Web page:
Portland, Oregon 97239


Optical Coherence Tomography (OCT) machines are non-contact instruments that can measure the depth of scars and other causes of cloudiness in the front of the cornea. The purpose of this study is to determine whether OCT-guided settings for the lasers used for removal of corneal scars and other partial-thickness corneal defects result in improved vision in patients receiving these procedures.

Study summary:

The long-term goal of this project is to utilize newly available very high-speed OCT technology to guide surgical treatments of corneas with superficial opacities and irregularities. OCT is well known for its exquisite resolution, but until recently it has not had sufficient speed to capture the shape of the cornea because of eye motion during OCT scanning. The development of Fourier-domain OCT (FD-OCT) technology has made the requisite speed possible. Eyes with superficial opacities (corneal scars and stromal dystrophies) can be treated by phototherapeutic keratectomy (PTK). Currently, many surgeons rely on subjective slit-lamp impression of opacity depth to guide PTK and repeat slit-lamp examinations during surgery to determine if the opacity has been sufficiently reduced. Unpredictable hyperopic shifts can occur after PTK. The aim of this project is to develop methods for imaging the cornea with an FD-OCT system that will precisely measure corneal shape and use this information to guide surgery. Patients with irregularly shaped corneas could have their vision restored by reshaping the corneas with a procedure that combines the precision of OCT and lasers.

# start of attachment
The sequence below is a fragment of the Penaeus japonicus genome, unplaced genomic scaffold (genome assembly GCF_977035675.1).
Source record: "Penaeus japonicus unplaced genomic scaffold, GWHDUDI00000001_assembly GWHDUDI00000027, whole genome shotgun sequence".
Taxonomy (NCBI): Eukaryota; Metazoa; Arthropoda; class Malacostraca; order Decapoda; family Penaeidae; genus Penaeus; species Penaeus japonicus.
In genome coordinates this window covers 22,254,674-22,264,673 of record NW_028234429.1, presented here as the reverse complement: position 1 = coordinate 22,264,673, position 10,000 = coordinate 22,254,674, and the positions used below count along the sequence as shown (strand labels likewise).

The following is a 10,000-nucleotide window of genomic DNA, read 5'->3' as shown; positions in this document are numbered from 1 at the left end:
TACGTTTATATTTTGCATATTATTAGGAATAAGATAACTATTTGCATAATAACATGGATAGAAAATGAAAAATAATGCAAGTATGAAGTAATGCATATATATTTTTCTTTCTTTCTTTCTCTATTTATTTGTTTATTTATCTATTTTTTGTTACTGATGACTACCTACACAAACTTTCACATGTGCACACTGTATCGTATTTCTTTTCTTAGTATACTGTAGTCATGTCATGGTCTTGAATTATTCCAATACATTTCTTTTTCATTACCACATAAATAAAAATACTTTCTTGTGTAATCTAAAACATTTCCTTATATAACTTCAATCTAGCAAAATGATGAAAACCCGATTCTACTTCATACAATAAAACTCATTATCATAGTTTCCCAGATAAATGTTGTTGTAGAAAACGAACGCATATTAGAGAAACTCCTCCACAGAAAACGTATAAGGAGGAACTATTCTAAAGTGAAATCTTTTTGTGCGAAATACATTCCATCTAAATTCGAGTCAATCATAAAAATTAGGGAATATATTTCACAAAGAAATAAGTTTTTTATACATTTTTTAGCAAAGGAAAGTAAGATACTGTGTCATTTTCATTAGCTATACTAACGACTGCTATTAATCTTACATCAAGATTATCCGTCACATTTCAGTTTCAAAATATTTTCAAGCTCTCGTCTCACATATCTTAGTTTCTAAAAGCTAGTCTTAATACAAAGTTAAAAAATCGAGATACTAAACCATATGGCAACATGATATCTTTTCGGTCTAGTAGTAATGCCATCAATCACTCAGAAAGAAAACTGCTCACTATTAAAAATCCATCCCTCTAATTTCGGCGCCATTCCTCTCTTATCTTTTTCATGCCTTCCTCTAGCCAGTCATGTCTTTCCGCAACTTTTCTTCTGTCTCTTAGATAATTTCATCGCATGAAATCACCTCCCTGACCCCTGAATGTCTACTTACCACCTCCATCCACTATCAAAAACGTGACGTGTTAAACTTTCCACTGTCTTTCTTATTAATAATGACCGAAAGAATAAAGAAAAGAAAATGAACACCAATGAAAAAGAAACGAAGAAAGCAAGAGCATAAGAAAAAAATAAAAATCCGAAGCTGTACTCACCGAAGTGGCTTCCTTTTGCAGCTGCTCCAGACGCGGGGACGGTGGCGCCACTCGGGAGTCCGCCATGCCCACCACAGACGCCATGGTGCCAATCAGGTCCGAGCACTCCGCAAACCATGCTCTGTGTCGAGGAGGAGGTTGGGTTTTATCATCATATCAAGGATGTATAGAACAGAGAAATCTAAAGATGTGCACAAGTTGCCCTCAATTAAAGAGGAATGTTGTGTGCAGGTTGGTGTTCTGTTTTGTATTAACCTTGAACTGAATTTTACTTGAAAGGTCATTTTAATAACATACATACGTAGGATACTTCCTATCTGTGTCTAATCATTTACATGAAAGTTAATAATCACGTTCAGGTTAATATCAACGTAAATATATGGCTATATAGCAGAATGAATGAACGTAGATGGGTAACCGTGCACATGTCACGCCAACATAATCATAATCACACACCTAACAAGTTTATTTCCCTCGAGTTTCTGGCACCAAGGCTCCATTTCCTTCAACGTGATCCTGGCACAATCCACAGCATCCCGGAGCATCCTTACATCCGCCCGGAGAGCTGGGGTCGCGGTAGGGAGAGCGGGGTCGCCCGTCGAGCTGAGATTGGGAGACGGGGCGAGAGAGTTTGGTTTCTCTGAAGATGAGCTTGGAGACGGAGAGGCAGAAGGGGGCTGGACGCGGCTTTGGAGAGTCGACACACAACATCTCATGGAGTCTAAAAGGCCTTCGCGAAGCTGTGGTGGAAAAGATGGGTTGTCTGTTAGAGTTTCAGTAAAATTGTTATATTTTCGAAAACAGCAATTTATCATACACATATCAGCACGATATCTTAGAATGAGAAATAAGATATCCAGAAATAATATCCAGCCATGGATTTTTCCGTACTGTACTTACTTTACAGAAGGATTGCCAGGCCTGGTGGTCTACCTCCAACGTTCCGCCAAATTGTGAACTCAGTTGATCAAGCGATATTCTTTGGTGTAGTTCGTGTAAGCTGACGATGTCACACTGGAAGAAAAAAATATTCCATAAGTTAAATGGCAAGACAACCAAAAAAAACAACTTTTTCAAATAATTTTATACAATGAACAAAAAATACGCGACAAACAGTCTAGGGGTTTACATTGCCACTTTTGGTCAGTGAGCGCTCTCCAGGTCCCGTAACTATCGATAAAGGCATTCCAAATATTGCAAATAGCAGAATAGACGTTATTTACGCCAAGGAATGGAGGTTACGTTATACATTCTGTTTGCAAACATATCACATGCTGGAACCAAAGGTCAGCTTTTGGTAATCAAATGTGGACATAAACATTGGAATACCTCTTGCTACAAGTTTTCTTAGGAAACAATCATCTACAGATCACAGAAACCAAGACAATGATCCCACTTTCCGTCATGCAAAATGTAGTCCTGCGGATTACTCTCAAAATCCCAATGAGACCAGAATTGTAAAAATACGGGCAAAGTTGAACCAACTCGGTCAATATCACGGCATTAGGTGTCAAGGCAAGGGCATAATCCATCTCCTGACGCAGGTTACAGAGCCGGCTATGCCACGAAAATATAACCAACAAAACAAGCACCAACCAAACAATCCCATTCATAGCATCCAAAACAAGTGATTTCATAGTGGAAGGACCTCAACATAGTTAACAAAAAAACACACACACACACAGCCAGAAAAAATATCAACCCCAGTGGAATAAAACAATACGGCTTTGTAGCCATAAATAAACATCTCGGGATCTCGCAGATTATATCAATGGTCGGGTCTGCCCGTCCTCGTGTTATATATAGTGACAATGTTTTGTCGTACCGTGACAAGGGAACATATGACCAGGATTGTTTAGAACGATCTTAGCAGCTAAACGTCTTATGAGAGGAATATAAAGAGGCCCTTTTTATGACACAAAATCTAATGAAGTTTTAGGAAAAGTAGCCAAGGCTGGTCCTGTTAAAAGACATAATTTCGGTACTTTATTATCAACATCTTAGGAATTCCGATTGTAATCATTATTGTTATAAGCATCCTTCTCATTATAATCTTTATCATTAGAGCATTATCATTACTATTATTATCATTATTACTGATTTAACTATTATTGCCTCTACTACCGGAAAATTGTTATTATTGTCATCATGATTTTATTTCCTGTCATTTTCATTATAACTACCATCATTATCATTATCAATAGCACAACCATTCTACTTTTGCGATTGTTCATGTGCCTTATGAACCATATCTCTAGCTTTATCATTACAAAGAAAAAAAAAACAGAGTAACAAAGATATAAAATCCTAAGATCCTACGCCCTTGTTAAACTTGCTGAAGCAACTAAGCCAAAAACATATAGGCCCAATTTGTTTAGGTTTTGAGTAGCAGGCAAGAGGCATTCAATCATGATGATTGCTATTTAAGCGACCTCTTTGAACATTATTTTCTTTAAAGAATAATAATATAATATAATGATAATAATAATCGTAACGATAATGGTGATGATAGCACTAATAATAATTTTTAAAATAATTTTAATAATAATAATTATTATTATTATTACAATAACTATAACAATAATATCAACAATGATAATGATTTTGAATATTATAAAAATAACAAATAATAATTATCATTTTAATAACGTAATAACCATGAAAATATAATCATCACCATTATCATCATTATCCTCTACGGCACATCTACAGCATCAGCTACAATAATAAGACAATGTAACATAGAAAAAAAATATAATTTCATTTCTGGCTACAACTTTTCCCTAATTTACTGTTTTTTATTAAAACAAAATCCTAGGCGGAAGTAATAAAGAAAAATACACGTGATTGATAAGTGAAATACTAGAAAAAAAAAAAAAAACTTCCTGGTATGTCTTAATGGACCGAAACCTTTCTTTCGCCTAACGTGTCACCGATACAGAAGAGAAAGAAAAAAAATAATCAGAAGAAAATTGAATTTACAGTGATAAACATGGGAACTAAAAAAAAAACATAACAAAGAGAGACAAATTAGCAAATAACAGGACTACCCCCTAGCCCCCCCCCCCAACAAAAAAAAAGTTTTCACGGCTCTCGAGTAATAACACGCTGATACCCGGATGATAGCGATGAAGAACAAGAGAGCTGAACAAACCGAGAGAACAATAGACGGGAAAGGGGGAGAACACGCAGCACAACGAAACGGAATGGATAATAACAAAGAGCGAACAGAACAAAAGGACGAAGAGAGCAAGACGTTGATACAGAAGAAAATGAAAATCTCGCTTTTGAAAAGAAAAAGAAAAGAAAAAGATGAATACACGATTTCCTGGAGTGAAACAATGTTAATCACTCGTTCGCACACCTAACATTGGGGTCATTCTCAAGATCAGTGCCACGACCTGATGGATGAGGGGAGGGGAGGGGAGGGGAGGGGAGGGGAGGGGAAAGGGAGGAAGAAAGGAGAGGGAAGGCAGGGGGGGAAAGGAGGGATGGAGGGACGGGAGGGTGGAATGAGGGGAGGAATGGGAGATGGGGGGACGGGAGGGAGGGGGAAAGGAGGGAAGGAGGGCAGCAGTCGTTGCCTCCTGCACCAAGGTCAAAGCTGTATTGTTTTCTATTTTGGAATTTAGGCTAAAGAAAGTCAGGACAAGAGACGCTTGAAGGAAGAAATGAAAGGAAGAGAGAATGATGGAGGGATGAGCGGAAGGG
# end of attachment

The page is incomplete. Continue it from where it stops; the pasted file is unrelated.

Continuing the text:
Inclusion Criteria: - Patients with vision primarily limited by superficial opacities and irregularities that could be removed by PTK while leaving at least 250 µm. Exclusion Criteria: - Inability to give informed consent - Inability to maintain stable fixation for OCT imaging - Inability to commit to required visits to complete the study - Deep corneal opacities and irregularities - Cataracts, retinal disease, glaucoma, or other eye conditions that may limit the visual outcome after surgery



Primary Contact:

Principal Investigator
David Huang, MD, PhD
Casey Eye Institute, Oregon Health & Science University

Omkar Thaware, B Optom, MSVS
Phone: 503-494-7398
Email: thaware@ohsu.edu

Backup Contact:

Email: romfhd@ohsu.edu
Denny Romfh, OD
Phone: 503-494-4351

Location Contact:

Portland, Oregon 97239
United States

Omkar Thaware, B Optom, MSVS
Phone: 503-494-7398
Email: thaware@ohsu.edu

Site Status: Recruiting

Data Source: ClinicalTrials.gov

Date Processed: August 31, 2019

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